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Risk assessment of the potential side effects of long–term creatine supplementation in team sport athletes



Use of creatine has become widespread among sportsmen and women, although there are no conclusive evidences concerning possible health risks of long–term creatine supplementation.

The aim of the study

To investigate long–term effects of creatine monohydrate supplementation on clinical parameters related to health.


Eighteen professional basketball players of the first Spanish Basketball League participated in the present longitudinal study. The subjects were ingesting 5 g creatine monohydrate daily during three competition seasons. Blood was collected in the morning after an overnight fast, five times during each of the three official competition seasons of the first National Basketball League (September 1999–June 2000, September 2000–June 2001 and September 2001–June 2002) and the European League. Standard clinical examination was performed for 16 blood chemistries.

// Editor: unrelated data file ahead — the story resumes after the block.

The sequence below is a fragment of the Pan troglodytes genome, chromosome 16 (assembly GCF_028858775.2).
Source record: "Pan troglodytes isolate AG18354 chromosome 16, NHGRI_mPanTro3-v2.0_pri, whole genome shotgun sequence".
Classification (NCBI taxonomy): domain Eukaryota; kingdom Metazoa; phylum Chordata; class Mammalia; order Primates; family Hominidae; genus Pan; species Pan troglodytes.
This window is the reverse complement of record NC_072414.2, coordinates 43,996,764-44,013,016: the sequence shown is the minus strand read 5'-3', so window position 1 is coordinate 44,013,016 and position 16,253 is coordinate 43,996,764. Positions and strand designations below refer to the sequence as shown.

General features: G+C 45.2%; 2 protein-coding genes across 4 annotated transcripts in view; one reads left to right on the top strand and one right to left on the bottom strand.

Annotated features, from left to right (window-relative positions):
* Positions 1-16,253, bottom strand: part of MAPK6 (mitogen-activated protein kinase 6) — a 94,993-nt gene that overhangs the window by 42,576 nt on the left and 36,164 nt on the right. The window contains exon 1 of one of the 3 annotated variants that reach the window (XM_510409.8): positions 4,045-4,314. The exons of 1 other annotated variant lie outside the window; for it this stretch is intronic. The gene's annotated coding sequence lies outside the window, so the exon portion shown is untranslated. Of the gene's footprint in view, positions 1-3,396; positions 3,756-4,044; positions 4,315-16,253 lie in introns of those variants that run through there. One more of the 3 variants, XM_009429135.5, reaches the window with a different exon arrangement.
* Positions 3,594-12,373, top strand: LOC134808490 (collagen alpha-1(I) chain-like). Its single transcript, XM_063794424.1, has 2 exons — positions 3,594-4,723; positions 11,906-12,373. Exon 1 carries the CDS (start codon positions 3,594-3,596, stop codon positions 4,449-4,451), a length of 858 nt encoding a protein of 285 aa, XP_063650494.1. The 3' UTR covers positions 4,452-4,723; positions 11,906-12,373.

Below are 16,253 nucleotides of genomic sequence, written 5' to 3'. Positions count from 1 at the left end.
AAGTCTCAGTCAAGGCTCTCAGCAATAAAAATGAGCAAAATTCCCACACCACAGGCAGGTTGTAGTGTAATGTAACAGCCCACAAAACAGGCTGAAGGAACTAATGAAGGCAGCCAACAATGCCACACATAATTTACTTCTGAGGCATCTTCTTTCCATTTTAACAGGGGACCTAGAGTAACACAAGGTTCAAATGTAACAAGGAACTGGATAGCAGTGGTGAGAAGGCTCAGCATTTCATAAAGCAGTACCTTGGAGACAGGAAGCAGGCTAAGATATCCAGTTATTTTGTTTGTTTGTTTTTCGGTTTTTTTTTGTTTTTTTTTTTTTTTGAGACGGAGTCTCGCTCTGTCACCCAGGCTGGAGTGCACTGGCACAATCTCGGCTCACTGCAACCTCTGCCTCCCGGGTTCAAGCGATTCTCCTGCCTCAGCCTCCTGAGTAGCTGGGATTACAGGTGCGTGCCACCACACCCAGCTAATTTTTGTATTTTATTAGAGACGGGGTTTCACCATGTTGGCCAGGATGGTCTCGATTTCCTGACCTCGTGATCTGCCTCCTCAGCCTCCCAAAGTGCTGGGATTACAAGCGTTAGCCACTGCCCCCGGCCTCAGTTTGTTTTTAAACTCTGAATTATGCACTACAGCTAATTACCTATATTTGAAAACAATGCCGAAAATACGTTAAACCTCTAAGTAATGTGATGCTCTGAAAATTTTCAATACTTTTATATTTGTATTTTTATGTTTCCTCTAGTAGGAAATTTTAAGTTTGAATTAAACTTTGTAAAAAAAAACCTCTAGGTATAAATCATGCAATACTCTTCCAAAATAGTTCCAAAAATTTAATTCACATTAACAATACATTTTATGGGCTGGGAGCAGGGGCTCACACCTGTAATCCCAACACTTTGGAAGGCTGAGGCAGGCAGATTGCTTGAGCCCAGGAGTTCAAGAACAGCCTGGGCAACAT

The plasma concentrations of all clinical parameters did not alter significantly during the analyzed time frames of creatine supplementation. All of these parameters were, with the exception of creatinine and creatine kinase, within their respective clinical ranges at all time points.


Our data shows that low–dose supplementation with creatine monohydrate did not produce laboratory abnormalities for the majority of the parameters tested.

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Correspondence to H. Schröder PhD.

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Schröder, H., Terrados, N. & Tramullas, A. Risk assessment of the potential side effects of long–term creatine supplementation in team sport athletes. Eur J Nutr 44, 255–261 (2005).

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Key words

  • nutrition
  • exercise
  • adverse effects
  • elite athletes
  • health